Me But would they [the Mail] buy a phone-hacked story?
Him For about four or five years they've absolutely been cleaner than clean. And before that they weren't. They were as dirty as anyone . . . They had the most money.
Me So everyone knew? I mean, would Rebekah Wade have known all this stuff was going on?
Him Good question. You're not taping, are you?
Me [slightly shrill voice] No.
Him Well, yeah. Clearly she . . . took over the job of [a journalist] who had a scanner who was trying to sell it to members of his own department. But it wasn't a big crime. [NB: Rebekah Brooks has always denied any knowledge of phone-hacking. The current police investigation is into events that took place after her editorship of the News of the World.]
It started off as fun - you know, it wasn't against the law, so why wouldn't you? And it was only because the MPs who were fiddling their expenses and being generally corrupt kept getting caught so much they changed the law in 2001 to make it illegal to buy and sell a digital scanner. So all we were left with was - you know - finding a blag to get your mobile [records] out of someone at Vodafone. Or, when someone's got it, other people swap things for it.
Me So they all knew? Wade probably knew all about it all?
Him [...] Cameron must have known - that's the bigger scandal. He had to jump into bed with Murdoch as everyone had, starting with Thatcher in the Seventies . . . Tony Blair . . . [tape is hard to hear here] Maggie openly courted Murdoch, saying, you know, "Please support me." So when Cameron, when it came his turn to go to Murdoch via Rebekah Wade . . . Cameron went horse riding regularly with Rebekah. I know, because as well as doorstepping celebrities, I've also doorstepped my ex-boss by hiding in the bushes, waiting for her to come past with Cameron on a horse . . . before the election to show that - you know - Murdoch was backing Cameron.
Me What happened to that story?
Him The Guardian paid for me to do it and I stepped in it and missed them, basically. They'd gone past - not as good as having a picture.
Me Do you think Murdoch knew about phone-hacking?
Him Errr, possibly not. He's a funny bloke given that he owns the Sun and the Screws . . . quite puritanical. Sorry to talk about Divine Brown, but when that came out . . . Murdoch was furious: "What are you putting that on our front page for? You're bringing down the tone of our papers." [Indicating himself] That's what we do over here.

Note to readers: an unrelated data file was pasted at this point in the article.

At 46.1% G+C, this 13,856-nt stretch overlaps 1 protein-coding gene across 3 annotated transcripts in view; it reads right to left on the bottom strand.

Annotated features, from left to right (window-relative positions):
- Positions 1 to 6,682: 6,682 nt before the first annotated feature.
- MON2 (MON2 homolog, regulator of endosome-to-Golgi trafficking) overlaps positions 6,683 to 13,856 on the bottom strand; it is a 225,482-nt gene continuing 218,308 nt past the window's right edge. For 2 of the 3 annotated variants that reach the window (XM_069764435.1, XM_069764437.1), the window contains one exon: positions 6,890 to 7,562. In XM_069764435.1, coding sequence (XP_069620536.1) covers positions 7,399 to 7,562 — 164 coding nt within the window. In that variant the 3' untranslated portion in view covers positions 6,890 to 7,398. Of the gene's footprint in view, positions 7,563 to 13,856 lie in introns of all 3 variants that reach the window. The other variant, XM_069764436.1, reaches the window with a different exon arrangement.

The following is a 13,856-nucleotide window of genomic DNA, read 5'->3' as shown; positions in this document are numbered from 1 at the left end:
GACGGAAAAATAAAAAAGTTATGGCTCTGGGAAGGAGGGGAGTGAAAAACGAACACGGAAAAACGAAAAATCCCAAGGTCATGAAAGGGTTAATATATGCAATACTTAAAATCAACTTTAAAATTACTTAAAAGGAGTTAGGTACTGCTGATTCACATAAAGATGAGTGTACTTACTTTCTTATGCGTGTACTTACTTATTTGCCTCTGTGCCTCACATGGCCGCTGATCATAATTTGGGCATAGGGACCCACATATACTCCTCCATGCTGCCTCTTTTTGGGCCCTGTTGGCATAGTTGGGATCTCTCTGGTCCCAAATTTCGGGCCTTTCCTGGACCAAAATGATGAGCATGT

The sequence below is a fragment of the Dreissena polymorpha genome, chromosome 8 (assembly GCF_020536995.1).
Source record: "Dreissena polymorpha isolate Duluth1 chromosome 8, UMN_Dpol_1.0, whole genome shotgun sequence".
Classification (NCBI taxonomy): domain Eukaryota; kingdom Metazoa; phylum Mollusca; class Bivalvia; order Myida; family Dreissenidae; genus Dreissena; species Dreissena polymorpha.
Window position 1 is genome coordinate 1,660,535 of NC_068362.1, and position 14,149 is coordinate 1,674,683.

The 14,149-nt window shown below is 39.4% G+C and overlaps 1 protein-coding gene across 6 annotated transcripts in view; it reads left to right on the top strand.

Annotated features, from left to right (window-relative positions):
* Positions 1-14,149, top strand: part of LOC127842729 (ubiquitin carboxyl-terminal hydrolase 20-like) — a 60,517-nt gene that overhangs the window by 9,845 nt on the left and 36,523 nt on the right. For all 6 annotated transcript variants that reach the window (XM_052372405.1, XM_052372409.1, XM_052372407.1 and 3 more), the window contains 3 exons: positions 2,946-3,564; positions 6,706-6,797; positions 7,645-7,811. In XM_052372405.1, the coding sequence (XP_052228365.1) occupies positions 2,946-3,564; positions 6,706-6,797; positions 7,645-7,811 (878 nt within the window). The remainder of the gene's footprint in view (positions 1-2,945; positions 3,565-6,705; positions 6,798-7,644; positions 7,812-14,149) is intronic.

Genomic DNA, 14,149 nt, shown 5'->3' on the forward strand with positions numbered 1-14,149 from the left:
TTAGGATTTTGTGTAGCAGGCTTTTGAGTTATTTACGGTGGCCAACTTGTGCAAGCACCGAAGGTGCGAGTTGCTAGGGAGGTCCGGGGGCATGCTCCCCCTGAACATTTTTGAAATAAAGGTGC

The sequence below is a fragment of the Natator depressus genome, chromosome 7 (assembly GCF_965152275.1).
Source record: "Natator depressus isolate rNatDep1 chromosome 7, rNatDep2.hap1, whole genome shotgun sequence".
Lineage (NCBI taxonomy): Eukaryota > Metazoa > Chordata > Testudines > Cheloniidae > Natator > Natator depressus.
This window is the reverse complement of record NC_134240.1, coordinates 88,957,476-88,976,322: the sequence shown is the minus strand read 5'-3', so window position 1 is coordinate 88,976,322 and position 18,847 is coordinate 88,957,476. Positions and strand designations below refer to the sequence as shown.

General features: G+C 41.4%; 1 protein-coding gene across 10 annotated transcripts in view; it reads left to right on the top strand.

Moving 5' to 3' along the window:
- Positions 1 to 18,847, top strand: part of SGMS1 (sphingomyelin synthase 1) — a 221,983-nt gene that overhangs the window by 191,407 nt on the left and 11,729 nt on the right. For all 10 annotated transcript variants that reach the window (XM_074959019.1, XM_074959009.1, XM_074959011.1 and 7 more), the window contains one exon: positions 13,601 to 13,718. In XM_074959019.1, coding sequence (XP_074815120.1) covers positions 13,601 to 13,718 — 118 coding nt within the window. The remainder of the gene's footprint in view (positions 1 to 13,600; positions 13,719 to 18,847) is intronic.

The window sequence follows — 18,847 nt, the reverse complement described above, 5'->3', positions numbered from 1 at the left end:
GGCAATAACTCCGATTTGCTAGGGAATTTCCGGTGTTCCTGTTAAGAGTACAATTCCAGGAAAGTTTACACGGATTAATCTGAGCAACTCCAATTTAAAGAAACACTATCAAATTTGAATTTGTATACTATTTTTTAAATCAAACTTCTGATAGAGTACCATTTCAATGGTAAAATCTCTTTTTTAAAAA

Me Well, it's also because it was his film I was about to come out in.
Him Oh. I see.
Me Yeah. It was a Fox film.
[A pause here while we chat to other customers, and then - ]
Him So anyway, let me finish my story.
Me Murdoch, yes . . .
Him So I was sent to do a feature on Moulin Rouge! at Cannes, which was a great send anyway. Basically my brief was to see who Nicole Kidman was shagging - what she was doing, poking through her bins and get some stuff on her. So Murdoch's paying her five million quid to big up the French and at the same time paying me £5.50 to fuck her up . . . So all hail the master. We're just pawns in his game. How perverse is that?
Me Wow. You reckon he never knew about it?
Him [pause] I don't even think he really worried himself too much about it.
Me What's his son called?
Him James. They're all mates together. They all go horse riding. You've got Jeremy Clarkson lives here [in Oxfordshire]. Cameron lives here, and Rebekah Wade is married to Brooks's son [the former racehorse trainer Charlie Brooks]. Cameron gets dressed up as the Stig to go to Clarkson's 50th birthday party [NB: it was actually to record a video message for the party]. Is that demeaning for a prime minister? It should be the other way round, shouldn't it? So basically, Cameron is very much in debt to Rebekah Wade for helping him not quite win the election . . . So that was my submission to parliament - that Cameron's either a liar or an idiot.
Me But don't you think that all these prime ministers deliberately try to get the police to drag their feet about investigating the whole [phone-hacking] thing because they don't want to upset Murdoch?